The Shape of Care, Ep. 5: Aging for LGBTQ folks
Dale We consider institutions, nursing homes, to be what we call ‘institutional closets.’ And the experience of most out LGBTs when they go into institutions is to go back into the closet.
Mindy: That’s Dale Mitchell. Dale’s the CEO of a large, Boston-based nonprofit called Ethos. It’s one of 26 organizations in Massachusetts that are equivalent to one-stop shopping for elder services. Like home care, nutrition services, counseling and case management. These services are designed to help elders live independently in their homes. Ethos also serves a specific segment of the aging population: lesbian, gay, bisexual and transgender elders. Fifteen years ago, Dale created the LGBT Aging Project. It’s one of the few programs in the country that serves LGBT elders.
Dale If you scratch the surface of any older LGBT, you’ll hear the same thing. ‘I’m really scared about what’s going to happen to me if I’m alone and I can’t take care of myself.’
Mindy: This is The Shape of Care, a podcast that explores the world of caregiving. I’m Mindy Fried, the host and creator of this podcast. In this series, we look at who does the caregiving in the US, and why we should care about this work. In the last episode, we met a woman named Laura Barr, and we learned about her wife Jean, who has Alzheimer’s Disease. Jean was living at a dementia facility in Boston called Rogerson House. And Laura had some concerns.
Jean Jean’s the only lesbian there. I don’t think there are any gay men there. And you know we’re very demonstrative with each other. And I don’t know what the effect of that is. I don’t know if the caregivers there feel uncomfortable with that and in any way affects. I don’t even want to, it sounds like I’m making that accusation which I’m not. I just think the possibility exists.
Rebekah I did have a conversation with Laura at one point, we were just talking through some situations, and she said, you know, she just wanted to make sure that there was no backlash.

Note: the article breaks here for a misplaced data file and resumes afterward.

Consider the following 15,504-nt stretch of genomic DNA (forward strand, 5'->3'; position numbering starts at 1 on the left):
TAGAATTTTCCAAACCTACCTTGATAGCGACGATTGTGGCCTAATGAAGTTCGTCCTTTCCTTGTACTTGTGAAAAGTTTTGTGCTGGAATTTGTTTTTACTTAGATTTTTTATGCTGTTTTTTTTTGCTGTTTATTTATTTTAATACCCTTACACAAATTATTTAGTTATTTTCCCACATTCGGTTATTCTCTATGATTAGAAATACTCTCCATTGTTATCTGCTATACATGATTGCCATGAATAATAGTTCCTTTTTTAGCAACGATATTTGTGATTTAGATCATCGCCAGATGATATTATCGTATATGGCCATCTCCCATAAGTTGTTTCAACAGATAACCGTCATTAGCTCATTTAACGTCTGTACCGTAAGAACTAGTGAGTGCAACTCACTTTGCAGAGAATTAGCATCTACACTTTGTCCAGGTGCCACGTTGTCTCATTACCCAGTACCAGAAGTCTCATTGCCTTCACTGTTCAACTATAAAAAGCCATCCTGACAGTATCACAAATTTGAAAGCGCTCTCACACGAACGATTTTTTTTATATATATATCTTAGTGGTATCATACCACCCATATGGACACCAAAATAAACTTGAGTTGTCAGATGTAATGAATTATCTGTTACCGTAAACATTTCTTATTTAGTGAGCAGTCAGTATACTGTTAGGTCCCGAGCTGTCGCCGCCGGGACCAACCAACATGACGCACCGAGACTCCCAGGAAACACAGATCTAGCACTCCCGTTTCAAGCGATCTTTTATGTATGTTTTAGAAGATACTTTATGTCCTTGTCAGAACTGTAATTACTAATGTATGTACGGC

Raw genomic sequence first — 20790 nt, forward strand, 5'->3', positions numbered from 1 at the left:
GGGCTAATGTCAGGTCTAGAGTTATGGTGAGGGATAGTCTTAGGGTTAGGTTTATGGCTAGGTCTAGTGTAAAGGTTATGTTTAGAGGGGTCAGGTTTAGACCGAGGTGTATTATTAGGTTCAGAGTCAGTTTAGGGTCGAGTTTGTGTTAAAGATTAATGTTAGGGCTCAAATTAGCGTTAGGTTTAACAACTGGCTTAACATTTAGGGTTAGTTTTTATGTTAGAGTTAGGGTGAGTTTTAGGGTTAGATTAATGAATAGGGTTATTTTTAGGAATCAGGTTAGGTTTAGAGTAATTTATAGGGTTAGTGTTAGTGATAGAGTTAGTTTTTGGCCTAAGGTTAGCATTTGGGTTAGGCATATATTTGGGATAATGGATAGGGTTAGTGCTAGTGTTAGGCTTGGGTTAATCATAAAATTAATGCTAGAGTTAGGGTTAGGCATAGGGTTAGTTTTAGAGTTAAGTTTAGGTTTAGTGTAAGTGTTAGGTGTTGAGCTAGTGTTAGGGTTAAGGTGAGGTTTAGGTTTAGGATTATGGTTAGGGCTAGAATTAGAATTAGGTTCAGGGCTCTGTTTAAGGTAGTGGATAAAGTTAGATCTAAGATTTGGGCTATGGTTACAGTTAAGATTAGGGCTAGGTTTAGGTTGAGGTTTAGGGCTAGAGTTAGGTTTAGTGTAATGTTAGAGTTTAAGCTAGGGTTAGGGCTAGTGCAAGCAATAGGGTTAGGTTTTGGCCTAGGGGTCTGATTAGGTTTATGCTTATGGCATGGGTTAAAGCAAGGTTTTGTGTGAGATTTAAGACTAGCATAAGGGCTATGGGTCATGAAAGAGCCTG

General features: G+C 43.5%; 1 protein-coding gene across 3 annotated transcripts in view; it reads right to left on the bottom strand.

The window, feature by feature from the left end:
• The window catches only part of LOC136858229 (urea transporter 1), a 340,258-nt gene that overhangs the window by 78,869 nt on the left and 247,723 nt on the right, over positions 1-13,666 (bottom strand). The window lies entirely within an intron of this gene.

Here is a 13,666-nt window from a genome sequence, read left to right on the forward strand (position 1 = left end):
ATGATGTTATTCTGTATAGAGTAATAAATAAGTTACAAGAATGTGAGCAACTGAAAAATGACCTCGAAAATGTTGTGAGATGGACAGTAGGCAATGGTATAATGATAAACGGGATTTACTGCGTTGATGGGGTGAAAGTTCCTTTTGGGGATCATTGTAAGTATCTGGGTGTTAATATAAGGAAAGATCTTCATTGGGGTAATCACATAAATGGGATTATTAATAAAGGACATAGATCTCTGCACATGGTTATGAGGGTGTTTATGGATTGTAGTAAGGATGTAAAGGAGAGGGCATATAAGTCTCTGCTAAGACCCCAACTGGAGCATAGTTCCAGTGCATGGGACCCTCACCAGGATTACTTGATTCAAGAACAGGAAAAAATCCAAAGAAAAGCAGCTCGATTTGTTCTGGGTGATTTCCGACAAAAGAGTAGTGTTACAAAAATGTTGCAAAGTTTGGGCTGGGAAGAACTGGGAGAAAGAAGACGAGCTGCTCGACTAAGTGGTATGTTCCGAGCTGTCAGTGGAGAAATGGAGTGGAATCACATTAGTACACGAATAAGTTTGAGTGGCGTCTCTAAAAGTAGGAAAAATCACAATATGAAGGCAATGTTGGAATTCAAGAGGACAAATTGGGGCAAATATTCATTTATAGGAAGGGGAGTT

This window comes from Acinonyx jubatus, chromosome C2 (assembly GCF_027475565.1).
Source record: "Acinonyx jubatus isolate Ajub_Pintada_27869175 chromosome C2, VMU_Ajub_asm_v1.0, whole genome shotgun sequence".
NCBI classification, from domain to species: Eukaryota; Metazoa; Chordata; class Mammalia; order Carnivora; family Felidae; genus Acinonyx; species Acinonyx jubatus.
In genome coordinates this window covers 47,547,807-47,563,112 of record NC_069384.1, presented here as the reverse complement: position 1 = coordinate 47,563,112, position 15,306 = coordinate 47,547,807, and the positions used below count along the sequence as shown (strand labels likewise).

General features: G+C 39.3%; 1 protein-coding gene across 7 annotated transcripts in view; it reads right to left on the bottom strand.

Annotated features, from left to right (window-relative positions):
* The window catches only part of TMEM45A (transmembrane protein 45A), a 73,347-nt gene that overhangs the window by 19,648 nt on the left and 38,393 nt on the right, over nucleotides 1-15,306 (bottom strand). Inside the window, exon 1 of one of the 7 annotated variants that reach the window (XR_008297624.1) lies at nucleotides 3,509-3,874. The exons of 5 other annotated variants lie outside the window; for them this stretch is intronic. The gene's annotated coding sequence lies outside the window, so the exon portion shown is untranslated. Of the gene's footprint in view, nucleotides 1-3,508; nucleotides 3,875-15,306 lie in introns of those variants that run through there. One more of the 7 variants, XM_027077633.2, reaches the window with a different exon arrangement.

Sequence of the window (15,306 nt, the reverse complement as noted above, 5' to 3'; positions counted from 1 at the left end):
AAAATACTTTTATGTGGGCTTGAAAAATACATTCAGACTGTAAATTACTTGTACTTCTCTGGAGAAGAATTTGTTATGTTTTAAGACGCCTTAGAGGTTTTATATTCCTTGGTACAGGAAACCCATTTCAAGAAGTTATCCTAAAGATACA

Mindy: Rebecca Levitt is the Executive Director of Rogerson House. She says several of their residents are LGBT. And she understands where Laura’s coming from.
Rebekah: She didn’t necessarily express that there was anything in particular, or that she felt it. But, there are cultural differences in our staff and there are religious differences in our staff and that’s enough to make sort of anyone nervous, I think, who’s part of the LGBTQ community.
Mindy: We heard from Dale Mitchell at the beginning of this episode. Dale became CEO of Ethos about 25 years ago. He was an experienced administrator in the nonprofit world, but he was new to elder services. Dale’s been out since he was 18, and he’s been very active in the gay rights movement throughout the years. I asked him why he started the LGBT Aging Project.
Dale Once I kind of got further along in my arc of understanding what aging services were and how comprehensive and how really impressive they were in terms of their scope and their ability to actually keep people at home, I started wondering what would this service be like for me as an out gay man? What would it be like for me to be unable to be fully independent and need the help of a professional stranger, coming into my home and then I started to get a knot in the pit of my stomach and I became concerned that this system, which is so beneficial for so many people, is a scary option for LGBTs. I think most of us of a certain age have had very bad experiences with mainstream helping professionals and that would include the social workers and the direct care workers who are involved in helping the aged as they become more frail and more homebound.
Mindy: Dale became painfully aware of some of the problems LGBT elders face in institutions, like being mistreated by staff and being bullied by other residents.
Dale You are very, very vulnerable, if you are an out LGBT in an institution you are by definition, without the physical or the emotional resources to defend yourself.
Mindy: Now, as head of Ethos, Dale felt he could do something about this.
Dale I decided that I was going to use the very limited power and resources that I have to try to create a vehicle for expressing the concerns and issues of older LGBTs.